Since she began creating art in the late 1980s, Nathalie has always used light like a paintbrush and has never shied away from working with large buildings.
Whether the venues are prestigious or more modest, she reveals them with the same meticulous care, presenting them in a new light. “The sun is my only spotlight” she said, referring to “To Share The Landscape”, a piece she created for the Singapore Art Museum, which found itself completely immersed in fields of light.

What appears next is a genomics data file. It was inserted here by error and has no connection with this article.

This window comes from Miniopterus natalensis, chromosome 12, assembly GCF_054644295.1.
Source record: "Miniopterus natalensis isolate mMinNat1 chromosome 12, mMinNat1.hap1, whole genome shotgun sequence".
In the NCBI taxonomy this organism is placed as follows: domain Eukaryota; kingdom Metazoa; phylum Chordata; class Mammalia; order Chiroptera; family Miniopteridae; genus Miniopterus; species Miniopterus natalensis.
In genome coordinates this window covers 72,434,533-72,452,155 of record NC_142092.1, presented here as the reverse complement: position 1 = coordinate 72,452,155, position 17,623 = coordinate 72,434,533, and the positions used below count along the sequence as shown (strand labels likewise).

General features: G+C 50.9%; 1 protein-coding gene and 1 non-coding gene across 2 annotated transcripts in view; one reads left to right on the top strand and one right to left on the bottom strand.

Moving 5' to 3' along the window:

Whether for the impressive Jantar Mantar in New Delhi, office buildings in Paris or a multi-use space at the Pompidou Centre; whether inside or outside; and whether in private or public places, the artist always imbues the space with the same dreamlike energy. She creates atmospheres never experienced before, bathed, it seems, in a kind of gas or ether. A 21st century sfumato whose execution leaves little room for imprecision or chance. On the contrary: everything is perfectly controlled. Using complex calculations, an in-depth analysis of the space and extensive knowledge of physics and even biochemistry, the artist develops programmes that might be compared to symphonies of light dancing on the façades of buildings. From dusk to dawn, “Lateral Expanses” (2011) imbues the front of the Gobelins Manufactory in Paris with a permanent sense of mystery. From magenta to green, we are swept along in an endless sensual movement. Other buildings filled with light from inside create an unsettling atmosphere in the interior spaces, for example “Electric Landscape” at the Ekaterinburg Museum of Contemporary Art in Russia. Lit up at night like precious boxes visible from afar, these luminous monumental sculptures lend a new density to the artworks they might contain. Chromatic notes, distributed according to a precise protocol, redefine the space. Like the conductor of an orchestra, the artist makes projectors, LEDs and fluorescent tubes work in harmony: each responds to a precise programme depending on its position. Sometimes, gel filters placed over the windows filter the natural light. If the building is taken for what it is, with its architecture, its irregularities and sometimes its graffiti and its scars; if it undergoes no physical transformation, in a spirit of extreme formal minimalism, it is so that the soul of the place can be revealed.